Gwynedd’s association with King Charles and the Royal Family goes back a long way. The investiture of Prince Charles took place at Caernarfon Castle in 1969. Fittingly, the proclamation of Charles as King also took place there last September.

There have been many royal visits to Gwynedd over the years, and when the Queen was crowned, street parties took place throughout the county. So far this year, Gwynedd Council has received just one application for a street party in Barmouth, but other celebrations will be held, and there are plans to mark the Coronation in different ways.

Bangor councillor Steve Bell (Hirael ward) will attend a garden party at Buckingham Palace. The owner of high street shop All Sewn Up, said the day will be a mix of civic and family pride.

“Curiously enough, both my grandfather and grandmother were invited to attend similar Royal garden parties in their own right in recognition of their respective service to the RAF,” he said.

“To represent the city of Bangor at this extra prestigious event will be a very true honour to me and the city.”

Queen Victoria gifted the Corporation of Bangor Royal Charter in 1884 and when Prince of Wales, King Charles was Chancellor of Bangor University.

Fellow councillor Mark Roberts will be taking Bangor’s ceremonial civic mace to Royal jewellers Wartski of St James, London.

It comes after the family firm, which was founded in Bangor in 1865 and which has held royal warrants since the era of King Edward VII, heard of the mace’s dire state and offered to repair it.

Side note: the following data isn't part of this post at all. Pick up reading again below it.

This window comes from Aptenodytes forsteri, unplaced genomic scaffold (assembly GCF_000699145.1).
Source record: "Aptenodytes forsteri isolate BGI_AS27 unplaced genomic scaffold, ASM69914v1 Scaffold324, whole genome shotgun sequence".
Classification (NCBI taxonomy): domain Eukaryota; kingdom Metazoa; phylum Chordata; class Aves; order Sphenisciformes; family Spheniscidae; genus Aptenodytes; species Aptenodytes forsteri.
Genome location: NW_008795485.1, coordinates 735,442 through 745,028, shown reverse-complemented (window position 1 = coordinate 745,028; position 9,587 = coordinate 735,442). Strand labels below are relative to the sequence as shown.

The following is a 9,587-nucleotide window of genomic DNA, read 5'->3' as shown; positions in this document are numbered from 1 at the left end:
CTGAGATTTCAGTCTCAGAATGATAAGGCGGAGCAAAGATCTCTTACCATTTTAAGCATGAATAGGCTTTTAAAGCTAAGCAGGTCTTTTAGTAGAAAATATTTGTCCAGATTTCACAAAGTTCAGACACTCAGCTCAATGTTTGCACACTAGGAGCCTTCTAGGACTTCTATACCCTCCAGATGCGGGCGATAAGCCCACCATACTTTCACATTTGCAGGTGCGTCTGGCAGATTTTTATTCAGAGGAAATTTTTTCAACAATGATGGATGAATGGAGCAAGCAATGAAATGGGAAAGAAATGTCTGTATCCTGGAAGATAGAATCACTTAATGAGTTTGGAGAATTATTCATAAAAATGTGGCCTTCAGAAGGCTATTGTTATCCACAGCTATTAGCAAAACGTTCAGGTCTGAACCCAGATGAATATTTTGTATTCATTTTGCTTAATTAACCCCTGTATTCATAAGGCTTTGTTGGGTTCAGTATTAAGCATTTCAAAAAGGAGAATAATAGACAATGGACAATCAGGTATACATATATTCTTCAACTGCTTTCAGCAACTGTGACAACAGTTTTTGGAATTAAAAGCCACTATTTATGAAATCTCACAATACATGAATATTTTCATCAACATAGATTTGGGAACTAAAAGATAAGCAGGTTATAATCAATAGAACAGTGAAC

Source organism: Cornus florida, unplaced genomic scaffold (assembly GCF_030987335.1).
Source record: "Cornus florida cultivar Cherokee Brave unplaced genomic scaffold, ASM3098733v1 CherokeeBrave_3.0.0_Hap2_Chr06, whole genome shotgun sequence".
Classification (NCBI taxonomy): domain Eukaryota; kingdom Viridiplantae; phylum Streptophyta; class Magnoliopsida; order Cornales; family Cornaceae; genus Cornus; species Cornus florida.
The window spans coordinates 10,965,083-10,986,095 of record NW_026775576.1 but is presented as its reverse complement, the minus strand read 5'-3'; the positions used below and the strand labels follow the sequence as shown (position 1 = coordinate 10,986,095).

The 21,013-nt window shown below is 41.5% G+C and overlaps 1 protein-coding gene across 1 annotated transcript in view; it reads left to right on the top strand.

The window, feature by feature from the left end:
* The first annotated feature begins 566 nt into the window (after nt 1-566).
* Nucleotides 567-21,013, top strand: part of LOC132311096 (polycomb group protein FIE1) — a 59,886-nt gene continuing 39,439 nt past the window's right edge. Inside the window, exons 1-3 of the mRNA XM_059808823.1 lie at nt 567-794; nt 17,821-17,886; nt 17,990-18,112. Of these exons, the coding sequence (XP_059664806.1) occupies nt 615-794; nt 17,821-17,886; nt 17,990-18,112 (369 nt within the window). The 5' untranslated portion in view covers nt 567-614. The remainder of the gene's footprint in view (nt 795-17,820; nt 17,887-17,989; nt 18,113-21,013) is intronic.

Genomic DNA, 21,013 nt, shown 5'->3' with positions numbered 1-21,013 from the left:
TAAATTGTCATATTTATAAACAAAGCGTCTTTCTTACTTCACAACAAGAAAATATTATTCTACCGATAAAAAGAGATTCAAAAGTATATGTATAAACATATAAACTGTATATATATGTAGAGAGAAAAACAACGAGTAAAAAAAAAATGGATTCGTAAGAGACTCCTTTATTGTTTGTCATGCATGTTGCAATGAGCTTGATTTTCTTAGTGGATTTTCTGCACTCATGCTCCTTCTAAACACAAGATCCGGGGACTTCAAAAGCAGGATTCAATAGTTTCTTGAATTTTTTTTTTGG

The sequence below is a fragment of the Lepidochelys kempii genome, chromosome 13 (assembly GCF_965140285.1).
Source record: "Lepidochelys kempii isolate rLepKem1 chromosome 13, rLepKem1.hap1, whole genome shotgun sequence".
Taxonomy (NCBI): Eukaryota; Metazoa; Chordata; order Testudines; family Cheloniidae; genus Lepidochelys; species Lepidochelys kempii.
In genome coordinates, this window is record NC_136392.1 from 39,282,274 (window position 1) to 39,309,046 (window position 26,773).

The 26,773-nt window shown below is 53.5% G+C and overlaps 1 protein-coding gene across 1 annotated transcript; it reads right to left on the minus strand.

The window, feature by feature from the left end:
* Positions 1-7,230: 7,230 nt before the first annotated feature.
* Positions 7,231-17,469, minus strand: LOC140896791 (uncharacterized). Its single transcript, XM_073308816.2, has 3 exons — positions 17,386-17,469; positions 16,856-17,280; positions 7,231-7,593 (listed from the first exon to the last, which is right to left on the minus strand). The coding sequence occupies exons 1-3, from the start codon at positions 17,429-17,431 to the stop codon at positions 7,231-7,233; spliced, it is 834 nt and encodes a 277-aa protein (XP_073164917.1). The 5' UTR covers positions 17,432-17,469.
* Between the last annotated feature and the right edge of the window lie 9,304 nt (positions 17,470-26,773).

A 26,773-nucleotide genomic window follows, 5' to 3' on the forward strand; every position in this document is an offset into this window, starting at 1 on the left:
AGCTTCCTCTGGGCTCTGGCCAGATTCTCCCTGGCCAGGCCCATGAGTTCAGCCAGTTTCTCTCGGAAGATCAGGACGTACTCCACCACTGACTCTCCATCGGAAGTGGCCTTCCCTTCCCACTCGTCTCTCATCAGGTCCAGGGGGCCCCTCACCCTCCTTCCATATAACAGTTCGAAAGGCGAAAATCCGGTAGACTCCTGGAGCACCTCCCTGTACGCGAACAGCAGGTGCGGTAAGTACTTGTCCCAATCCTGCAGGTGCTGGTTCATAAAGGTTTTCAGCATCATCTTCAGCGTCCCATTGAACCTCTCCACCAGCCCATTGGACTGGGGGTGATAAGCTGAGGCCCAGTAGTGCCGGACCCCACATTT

“Two royal contacts with Bangor in a matter of a week must be quite unique,” said Cllr Roberts.

“I think Cllr Bell has the advantage; a Buckingham Palace royal garden party. The best I can hope for is a British Rail sandwich,” he quipped.

Clogau, which has a mine near Ganllwyd, Dolgellau, has released a new collection of jewellery to celebrate the coronation of King Charles III and his love of gardening.­

For the first time in seven decades, on 6 May, King Charles III will ascend the 700-year-old throne on which King Henry VIII, Queen Victoria and Queen Elizabeth II sat, and Clogau’s Tree of Life Delphinium Collection is engraved with the coronation date and inspired by King Charles’ favourite purple flowers.

Clogau has also produced two other Coronation collections – Lilibet and Lily of the Valley. The Lilibet collection takes inspiration from Queen Elizabeth II’s coronation gown, and the Lily of the Valley collection is inspired by Queen Victoria.

Clogau has released three collections to honour King Charles, and this is the Delphinium collection (Clogau)

Explaining their links to Royalty, Clogau’s website states: “An ingot of Welsh gold presented to Queen Victoria had been exhausted by the end of the 1960s and so, in 1986, a kilogram ingot of 99 per cent pure Gwynfynydd gold from Gwynedd was presented to Queen Elizabeth II to commemorate her 60th birthday.”

Recalling the history of their mine at Dolgellau, the website states: “Gwynfynydd was worked from a number of different levels, with access into the mountain by horizontal tunnels (adits). Miners laboured by candlelight. In the early days, shotholes were drilled by hand, using a hammer and steel drill, charged with explosives and blasted. By the end of the century, compressed air drills and other tools were becoming available. Ore extraction (stoping) was carried out both overhand and underhand. In overhand stopes, broken rock accumulated to provide a working platform. Underhand stopes were roofed with timber. The ore was hauled to the surface in wagons on narrow-gauge rails.”

According to Clogau, “gold was first discovered at Gwynfynydd in 1863, but no profitable amounts were found until 1887”.

Clogau has reproduced diary entries of Dolgellau man Hugh Pugh, who started working at Gwynfynydd in 1888.